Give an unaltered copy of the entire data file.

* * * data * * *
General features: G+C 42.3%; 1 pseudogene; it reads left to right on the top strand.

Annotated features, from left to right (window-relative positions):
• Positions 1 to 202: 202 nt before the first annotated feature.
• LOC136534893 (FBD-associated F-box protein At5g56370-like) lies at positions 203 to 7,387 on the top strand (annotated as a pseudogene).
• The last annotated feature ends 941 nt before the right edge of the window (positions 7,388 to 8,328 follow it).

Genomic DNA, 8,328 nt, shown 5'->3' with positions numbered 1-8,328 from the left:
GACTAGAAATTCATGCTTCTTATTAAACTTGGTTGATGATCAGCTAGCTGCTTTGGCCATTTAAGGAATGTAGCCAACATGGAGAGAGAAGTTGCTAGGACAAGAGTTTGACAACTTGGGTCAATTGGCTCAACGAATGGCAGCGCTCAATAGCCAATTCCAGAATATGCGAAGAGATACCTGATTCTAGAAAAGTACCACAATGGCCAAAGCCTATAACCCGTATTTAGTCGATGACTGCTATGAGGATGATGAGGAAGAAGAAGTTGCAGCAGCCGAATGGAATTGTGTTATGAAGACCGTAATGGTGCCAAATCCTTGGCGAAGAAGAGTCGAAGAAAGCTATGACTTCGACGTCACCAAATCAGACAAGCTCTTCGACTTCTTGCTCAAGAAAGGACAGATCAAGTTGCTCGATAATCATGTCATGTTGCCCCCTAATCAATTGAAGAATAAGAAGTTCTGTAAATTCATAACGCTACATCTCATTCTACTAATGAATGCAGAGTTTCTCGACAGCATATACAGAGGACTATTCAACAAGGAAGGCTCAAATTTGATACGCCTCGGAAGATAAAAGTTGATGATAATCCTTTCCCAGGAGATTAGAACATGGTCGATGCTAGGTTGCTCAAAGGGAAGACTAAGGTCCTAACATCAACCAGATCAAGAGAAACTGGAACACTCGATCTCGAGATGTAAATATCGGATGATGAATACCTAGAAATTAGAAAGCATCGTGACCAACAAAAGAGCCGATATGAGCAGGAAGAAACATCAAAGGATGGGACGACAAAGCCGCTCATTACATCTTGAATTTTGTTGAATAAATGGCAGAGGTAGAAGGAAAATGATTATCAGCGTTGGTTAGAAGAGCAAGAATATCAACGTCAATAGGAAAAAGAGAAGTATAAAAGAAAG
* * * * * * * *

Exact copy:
General features: G+C 42.3%; 1 pseudogene; it reads left to right on the top strand.

Annotated features, from left to right (window-relative positions):
• Positions 1 to 202: 202 nt before the first annotated feature.
• LOC136534893 (FBD-associated F-box protein At5g56370-like) lies at positions 203 to 7,387 on the top strand (annotated as a pseudogene).
• The last annotated feature ends 941 nt before the right edge of the window (positions 7,388 to 8,328 follow it).

Genomic DNA, 8,328 nt, shown 5'->3' with positions numbered 1-8,328 from the left:
GACTAGAAATTCATGCTTCTTATTAAACTTGGTTGATGATCAGCTAGCTGCTTTGGCCATTTAAGGAATGTAGCCAACATGGAGAGAGAAGTTGCTAGGACAAGAGTTTGACAACTTGGGTCAATTGGCTCAACGAATGGCAGCGCTCAATAGCCAATTCCAGAATATGCGAAGAGATACCTGATTCTAGAAAAGTACCACAATGGCCAAAGCCTATAACCCGTATTTAGTCGATGACTGCTATGAGGATGATGAGGAAGAAGAAGTTGCAGCAGCCGAATGGAATTGTGTTATGAAGACCGTAATGGTGCCAAATCCTTGGCGAAGAAGAGTCGAAGAAAGCTATGACTTCGACGTCACCAAATCAGACAAGCTCTTCGACTTCTTGCTCAAGAAAGGACAGATCAAGTTGCTCGATAATCATGTCATGTTGCCCCCTAATCAATTGAAGAATAAGAAGTTCTGTAAATTCATAACGCTACATCTCATTCTACTAATGAATGCAGAGTTTCTCGACAGCATATACAGAGGACTATTCAACAAGGAAGGCTCAAATTTGATACGCCTCGGAAGATAAAAGTTGATGATAATCCTTTCCCAGGAGATTAGAACATGGTCGATGCTAGGTTGCTCAAAGGGAAGACTAAGGTCCTAACATCAACCAGATCAAGAGAAACTGGAACACTCGATCTCGAGATGTAAATATCGGATGATGAATACCTAGAAATTAGAAAGCATCGTGACCAACAAAAGAGCCGATATGAGCAGGAAGAAACATCAAAGGATGGGACGACAAAGCCGCTCATTACATCTTGAATTTTGTTGAATAAATGGCAGAGGTAGAAGGAAAATGATTATCAGCGTTGGTTAGAAGAGCAAGAATATCAACGTCAATAGGAAAAAGAGAAGTATAAAAGAAAG